However, the National Headquarters of the BOY SCOUTS OF AMERICA recognized that the sap was rising in those teenagers, even if they were Eagle Scouts, and they were ready to rescue damsels in distress like Knights of the Round Table in preference to helping little old ladies across the street.  So we had wiener roasts with dates (girls not the fruit) -- properly chaperoned, of course -- Halloween Parties and at every other occasion we could contrive and talk some parent into hosting.   Not only were they all chaperoned, every mother KNEW she could trust her daughter with an Eagle Scout; I'm not sure all fathers totally accepted that concept.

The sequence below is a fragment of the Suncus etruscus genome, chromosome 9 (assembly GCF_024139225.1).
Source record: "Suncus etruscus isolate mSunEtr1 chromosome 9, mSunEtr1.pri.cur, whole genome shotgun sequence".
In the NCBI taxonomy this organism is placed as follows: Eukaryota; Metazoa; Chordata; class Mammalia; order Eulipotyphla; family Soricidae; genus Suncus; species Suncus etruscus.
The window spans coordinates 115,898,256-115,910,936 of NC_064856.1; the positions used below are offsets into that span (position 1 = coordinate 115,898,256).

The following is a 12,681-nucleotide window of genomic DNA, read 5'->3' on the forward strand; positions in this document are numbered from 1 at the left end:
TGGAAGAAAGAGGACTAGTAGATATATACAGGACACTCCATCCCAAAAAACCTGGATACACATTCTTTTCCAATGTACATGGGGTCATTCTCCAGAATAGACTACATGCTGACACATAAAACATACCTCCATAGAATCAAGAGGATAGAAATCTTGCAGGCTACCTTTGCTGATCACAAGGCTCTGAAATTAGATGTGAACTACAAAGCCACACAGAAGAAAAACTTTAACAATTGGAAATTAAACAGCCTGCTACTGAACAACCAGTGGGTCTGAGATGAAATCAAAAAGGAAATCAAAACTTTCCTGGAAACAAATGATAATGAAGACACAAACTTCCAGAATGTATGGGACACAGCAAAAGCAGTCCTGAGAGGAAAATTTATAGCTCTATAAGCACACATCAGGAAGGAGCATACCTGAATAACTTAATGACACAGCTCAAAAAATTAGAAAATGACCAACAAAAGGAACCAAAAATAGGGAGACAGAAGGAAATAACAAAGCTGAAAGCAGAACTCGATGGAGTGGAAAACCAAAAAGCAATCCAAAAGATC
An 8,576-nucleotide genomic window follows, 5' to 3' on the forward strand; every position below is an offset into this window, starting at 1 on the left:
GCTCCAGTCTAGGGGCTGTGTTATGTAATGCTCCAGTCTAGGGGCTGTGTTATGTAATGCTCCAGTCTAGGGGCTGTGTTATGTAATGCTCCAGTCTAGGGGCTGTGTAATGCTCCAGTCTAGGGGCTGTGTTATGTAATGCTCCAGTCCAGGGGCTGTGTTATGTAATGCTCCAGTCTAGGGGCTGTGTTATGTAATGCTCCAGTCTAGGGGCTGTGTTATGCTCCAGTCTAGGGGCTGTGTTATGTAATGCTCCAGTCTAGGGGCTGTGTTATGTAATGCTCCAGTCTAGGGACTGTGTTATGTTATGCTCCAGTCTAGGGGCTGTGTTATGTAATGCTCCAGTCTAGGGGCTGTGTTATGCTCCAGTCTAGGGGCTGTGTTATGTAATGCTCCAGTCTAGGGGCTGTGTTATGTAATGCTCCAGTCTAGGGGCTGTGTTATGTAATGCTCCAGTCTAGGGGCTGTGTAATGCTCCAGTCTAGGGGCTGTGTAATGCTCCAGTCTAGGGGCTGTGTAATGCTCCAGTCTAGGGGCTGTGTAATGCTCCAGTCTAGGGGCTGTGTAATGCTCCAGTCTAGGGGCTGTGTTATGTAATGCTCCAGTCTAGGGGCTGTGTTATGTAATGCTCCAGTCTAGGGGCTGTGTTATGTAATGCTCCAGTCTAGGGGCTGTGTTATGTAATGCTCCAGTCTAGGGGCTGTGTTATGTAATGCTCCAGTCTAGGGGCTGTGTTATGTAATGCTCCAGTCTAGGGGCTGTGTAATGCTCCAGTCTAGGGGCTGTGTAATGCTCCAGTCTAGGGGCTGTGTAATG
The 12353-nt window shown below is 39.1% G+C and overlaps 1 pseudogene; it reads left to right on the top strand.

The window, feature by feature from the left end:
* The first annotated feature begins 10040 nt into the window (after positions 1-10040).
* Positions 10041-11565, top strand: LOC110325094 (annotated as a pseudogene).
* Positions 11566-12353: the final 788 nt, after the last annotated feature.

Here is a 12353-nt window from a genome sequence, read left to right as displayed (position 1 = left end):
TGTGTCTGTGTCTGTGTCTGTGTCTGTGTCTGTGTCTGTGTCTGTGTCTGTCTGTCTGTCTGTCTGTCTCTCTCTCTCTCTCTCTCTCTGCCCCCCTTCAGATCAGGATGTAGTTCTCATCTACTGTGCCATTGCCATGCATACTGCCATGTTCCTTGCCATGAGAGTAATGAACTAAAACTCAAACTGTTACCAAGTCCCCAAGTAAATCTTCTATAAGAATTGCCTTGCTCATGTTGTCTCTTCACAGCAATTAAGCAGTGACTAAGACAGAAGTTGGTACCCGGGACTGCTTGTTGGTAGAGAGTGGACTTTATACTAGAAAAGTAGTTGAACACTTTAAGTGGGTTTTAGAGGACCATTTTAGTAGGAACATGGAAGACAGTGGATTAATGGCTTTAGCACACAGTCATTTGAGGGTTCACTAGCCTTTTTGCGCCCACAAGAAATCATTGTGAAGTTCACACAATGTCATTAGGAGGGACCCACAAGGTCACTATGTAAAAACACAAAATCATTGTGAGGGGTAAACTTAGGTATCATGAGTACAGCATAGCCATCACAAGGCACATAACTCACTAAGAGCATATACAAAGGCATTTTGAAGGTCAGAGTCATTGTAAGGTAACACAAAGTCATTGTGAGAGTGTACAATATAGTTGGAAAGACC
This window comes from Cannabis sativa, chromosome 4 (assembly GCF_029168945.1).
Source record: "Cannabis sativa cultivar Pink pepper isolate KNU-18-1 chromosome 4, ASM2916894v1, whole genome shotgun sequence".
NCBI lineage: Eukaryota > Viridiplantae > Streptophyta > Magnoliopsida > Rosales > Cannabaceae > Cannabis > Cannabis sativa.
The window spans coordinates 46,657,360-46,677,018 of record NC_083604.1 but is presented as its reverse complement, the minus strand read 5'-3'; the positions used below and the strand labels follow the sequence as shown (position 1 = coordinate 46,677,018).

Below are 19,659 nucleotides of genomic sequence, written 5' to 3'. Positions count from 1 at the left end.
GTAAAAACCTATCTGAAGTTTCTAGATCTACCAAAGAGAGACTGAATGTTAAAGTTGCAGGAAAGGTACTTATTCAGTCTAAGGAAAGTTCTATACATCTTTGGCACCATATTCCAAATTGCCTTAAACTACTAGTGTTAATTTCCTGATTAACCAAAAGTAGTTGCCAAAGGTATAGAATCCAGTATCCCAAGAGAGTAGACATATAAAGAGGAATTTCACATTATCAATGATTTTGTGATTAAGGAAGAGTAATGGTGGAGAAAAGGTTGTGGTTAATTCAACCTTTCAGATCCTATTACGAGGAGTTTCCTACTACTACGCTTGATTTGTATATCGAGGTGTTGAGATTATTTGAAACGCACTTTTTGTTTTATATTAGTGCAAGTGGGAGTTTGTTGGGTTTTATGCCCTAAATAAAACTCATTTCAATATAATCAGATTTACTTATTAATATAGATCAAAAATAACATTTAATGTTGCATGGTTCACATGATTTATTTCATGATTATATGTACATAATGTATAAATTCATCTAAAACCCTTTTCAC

I eventually earned the Bronze Palm, an emblem pinned onto the ribbon of the Eagle Scout Badge and, if the rank of Eagle Scout was the equivalent of Brigadier General, the Bronze Palm was like being promoted to Major General.  I also earned the Silver Palm and had completed most of the requirements for the Gold Palm, the highest earned rank in scouting when I dropped out.  I don't know why I did that; it must have been one of my periodic rebellions against authority and the establishment.  In retrospect, I regret I didn't stay the full course, and I wish I still had my Eagle Scout Badge that was lost in a moving van fire.